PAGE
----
Oliver Gavin and teammate Tommy Milner broke a protracted run of misfortune in the Continental Tire Monterey Grand Prix at Mazda Raceway Laguna Seca (1-3 May), taking the #4 Chevrolet Corvette C7.R to sixth place and the strongest finish since the podium achieved in the season-opening Rolex 24 at Daytona.
Milner had the honour of vying for pole position for Round 4 of the TUDOR United SportsCar Championship and would lead the Corvette Racing charge by setting the fifth fastest time in Saturday’s (2 May) hotly contested qualifying session.
The American racer squeezed every ounce of performance from his Corvette C7.R while negotiating the 2.23mile Laguna Seca circuit, aware from free practice form that taking pole position would be a tall order on this occasion.
Nevertheless, the seven-tenths deficit Gavin and Milner had to the pacesetters in practice had been significantly reduced thanks to a spectacular joint effort from team and driver, four tenths of a second the difference between fifth and the GTLM pole.
But while the Corvette Racing squad had been effective at ironing out mechanical and setup issues prior to qualifying, there was still work to be done to optimise the #4 car’s race configuration for the Continental Tire Monterey Grand Prix itself on Sunday (3 May).
There was an air of confidence within the Corvette camp that it had taken the right direction with setup and so the focus switched to race strategy and ensuring it was primed and prepped for the driver changes, which could prove critical in determining the outcome of the race, with overtaking opportunities at such a premium.
Milner took the start of the race and was baulked by a hesitant Ferrari and lost track position as the green flag was waved.
There was a noticeable deficiency in the performance of the Chevrolet Corvette C7.Rs relative to the BMW, Porsche and Ferrari contingent, but Milner ran his own race and fought a valiant fight against the Falken and factory Porsche entries while ensuring he bequeathed an clean car to Gavin, who took the reins with 57 minutes remaining.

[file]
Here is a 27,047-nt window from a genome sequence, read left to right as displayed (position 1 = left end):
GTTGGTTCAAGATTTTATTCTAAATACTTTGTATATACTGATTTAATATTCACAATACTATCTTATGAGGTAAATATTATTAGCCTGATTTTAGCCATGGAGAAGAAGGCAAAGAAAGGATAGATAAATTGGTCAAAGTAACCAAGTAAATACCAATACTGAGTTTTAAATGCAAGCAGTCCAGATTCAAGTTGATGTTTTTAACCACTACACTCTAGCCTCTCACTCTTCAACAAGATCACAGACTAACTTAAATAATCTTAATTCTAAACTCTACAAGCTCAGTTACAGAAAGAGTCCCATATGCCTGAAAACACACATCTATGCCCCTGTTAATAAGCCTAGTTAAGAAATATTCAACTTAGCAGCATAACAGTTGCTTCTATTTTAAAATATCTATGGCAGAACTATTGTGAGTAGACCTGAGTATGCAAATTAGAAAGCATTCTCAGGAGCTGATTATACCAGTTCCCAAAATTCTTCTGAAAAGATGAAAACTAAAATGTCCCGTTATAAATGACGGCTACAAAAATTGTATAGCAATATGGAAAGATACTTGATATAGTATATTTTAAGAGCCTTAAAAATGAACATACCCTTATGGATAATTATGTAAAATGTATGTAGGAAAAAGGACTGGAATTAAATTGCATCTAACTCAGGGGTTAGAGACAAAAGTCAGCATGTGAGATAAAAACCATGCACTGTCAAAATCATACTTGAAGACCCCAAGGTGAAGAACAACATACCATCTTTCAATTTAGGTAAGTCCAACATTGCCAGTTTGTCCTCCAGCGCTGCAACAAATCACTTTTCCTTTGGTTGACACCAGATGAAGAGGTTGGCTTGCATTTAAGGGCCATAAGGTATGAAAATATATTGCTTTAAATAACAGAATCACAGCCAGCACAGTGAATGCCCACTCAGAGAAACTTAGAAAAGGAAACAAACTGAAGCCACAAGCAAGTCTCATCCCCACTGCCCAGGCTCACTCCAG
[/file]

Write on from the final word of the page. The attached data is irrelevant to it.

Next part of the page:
Gavin ran a relatively uneventful stint and engaged in an entertaining tussle with Jan Magnussen in the #3 Corvette, passing and pulling away from his teammate.
The Briton had to employ some “creative” driving to avoid incidents with relatively inexperienced drivers from other classes and preserve a respectable and much-needed sixth-place result that hopefully concludes a long, drawn-out run of bad luck.
“It was a tough day in the office,” said Gavin. “Tommy got baulked at the start by a Ferrari. It seemed that we could get up to the back of our competitors, but trying to pass people was very hard. The way the pit stops turned out, it was me getting in for the last hour of the race. We had a glitch getting me in the car. I had a bit of a race with Jan (Magnussen) coming into the Corkscrew – we’ve raced each other for years and know each other very well – I thought our car was quicker at the time, so I was able to get by and pull out a gap.
“It was then a case of reeling off the laps and staying out of trouble. Some of the driving by some of the other drivers in other classes was very creative – clearly some people haven’t got very much experience in the cars they’re driving at this track. With our competition seemingly having a performance advantage over us, it felt like we were driving with one arm tied behind our backs. Hopefully, by the time we come back to the US after Le Mans, there will be a tighter rules package that will make for good, strong competition.”
Corvette Racing now switches its focus to the 2015 25 Hours of Le Mans, with a critical test in Bowling Green, Kentucky (6-7 May).